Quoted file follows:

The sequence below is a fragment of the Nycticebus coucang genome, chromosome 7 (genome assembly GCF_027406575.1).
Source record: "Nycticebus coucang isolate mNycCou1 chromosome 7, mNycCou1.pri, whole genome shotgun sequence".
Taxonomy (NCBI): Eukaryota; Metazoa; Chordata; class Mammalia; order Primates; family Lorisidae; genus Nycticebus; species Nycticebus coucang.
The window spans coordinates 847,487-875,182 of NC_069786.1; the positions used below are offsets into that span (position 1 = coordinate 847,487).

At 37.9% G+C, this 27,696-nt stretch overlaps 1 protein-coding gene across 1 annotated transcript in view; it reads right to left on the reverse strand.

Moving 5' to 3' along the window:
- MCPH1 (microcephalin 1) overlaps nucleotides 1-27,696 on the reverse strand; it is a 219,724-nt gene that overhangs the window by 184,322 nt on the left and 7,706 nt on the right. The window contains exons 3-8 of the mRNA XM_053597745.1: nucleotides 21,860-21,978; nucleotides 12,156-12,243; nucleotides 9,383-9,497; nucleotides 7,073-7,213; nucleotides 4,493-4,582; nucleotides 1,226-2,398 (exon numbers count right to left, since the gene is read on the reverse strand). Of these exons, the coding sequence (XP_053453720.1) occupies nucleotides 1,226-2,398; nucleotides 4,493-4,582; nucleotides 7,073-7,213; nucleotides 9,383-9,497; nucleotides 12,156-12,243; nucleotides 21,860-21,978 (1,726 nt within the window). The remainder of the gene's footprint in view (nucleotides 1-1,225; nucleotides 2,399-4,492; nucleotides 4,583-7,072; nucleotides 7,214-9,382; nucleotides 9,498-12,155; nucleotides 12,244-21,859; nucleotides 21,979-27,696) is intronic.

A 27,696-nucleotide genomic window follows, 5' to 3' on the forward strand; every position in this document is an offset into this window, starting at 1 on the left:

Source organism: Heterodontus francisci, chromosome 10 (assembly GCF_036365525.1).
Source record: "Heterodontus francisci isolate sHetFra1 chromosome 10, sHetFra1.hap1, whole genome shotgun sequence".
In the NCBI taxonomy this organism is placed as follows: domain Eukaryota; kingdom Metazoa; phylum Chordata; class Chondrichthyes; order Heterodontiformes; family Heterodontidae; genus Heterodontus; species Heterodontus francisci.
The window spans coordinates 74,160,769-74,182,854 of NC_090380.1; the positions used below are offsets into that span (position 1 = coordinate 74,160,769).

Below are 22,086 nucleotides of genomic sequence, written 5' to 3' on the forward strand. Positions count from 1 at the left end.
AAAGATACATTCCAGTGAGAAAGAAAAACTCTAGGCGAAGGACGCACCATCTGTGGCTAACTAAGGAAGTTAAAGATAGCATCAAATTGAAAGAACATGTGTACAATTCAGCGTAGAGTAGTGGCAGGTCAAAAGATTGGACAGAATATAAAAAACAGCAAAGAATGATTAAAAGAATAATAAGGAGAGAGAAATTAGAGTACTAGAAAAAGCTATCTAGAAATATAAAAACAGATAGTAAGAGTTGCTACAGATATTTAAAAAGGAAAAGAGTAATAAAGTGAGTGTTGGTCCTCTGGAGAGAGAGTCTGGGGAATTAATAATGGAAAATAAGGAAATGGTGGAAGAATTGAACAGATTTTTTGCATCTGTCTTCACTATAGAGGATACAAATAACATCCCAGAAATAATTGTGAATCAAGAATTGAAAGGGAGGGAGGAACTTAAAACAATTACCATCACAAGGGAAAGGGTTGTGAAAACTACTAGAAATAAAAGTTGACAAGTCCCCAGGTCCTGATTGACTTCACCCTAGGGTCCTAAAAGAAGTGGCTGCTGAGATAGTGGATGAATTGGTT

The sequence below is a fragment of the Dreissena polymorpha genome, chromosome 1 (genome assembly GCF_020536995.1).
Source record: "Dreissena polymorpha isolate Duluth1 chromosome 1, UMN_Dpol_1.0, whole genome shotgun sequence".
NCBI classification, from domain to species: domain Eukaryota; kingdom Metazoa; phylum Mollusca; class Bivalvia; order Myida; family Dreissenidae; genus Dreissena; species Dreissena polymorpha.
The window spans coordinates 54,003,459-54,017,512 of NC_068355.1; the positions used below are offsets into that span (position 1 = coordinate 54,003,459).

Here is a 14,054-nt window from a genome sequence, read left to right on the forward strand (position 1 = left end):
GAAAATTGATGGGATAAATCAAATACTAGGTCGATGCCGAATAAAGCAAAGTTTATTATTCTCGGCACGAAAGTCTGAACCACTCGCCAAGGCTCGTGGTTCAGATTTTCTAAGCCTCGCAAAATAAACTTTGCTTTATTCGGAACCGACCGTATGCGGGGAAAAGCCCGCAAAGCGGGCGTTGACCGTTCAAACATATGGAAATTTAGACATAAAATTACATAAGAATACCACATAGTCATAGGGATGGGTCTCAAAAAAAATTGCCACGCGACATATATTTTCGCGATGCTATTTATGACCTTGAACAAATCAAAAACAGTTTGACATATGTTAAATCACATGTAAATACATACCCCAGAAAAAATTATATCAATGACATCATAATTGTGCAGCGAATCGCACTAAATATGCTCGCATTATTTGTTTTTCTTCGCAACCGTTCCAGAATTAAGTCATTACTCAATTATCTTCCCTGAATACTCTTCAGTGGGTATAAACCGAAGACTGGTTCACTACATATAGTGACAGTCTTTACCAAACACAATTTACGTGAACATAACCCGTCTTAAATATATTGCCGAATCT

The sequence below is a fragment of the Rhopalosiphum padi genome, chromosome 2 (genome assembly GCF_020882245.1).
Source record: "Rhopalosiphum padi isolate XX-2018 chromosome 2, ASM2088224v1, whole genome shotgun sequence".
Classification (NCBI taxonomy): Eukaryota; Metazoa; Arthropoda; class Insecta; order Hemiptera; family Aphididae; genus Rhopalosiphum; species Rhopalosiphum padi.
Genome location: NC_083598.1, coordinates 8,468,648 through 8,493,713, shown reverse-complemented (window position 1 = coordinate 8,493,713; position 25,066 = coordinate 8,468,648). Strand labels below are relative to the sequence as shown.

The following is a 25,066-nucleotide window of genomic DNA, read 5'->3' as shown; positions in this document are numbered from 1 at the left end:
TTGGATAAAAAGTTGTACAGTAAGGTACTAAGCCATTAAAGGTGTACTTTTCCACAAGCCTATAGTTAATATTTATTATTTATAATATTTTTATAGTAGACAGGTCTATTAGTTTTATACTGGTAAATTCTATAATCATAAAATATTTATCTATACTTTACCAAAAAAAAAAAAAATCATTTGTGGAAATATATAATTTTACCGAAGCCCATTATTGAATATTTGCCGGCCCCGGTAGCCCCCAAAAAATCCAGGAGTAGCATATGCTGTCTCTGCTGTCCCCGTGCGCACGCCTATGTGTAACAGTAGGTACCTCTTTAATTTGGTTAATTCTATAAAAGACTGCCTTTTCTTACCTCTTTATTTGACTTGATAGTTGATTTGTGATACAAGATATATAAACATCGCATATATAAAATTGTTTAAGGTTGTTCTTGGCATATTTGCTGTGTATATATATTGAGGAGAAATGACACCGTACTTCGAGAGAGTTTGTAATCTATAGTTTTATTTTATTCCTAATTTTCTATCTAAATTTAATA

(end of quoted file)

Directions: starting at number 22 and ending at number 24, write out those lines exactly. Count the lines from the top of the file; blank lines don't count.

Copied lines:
Source record: "Rhopalosiphum padi isolate XX-2018 chromosome 2, ASM2088224v1, whole genome shotgun sequence".
Classification (NCBI taxonomy): Eukaryota; Metazoa; Arthropoda; class Insecta; order Hemiptera; family Aphididae; genus Rhopalosiphum; species Rhopalosiphum padi.
Genome location: NC_083598.1, coordinates 8,468,648 through 8,493,713, shown reverse-complemented (window position 1 = coordinate 8,493,713; position 25,066 = coordinate 8,468,648). Strand labels below are relative to the sequence as shown.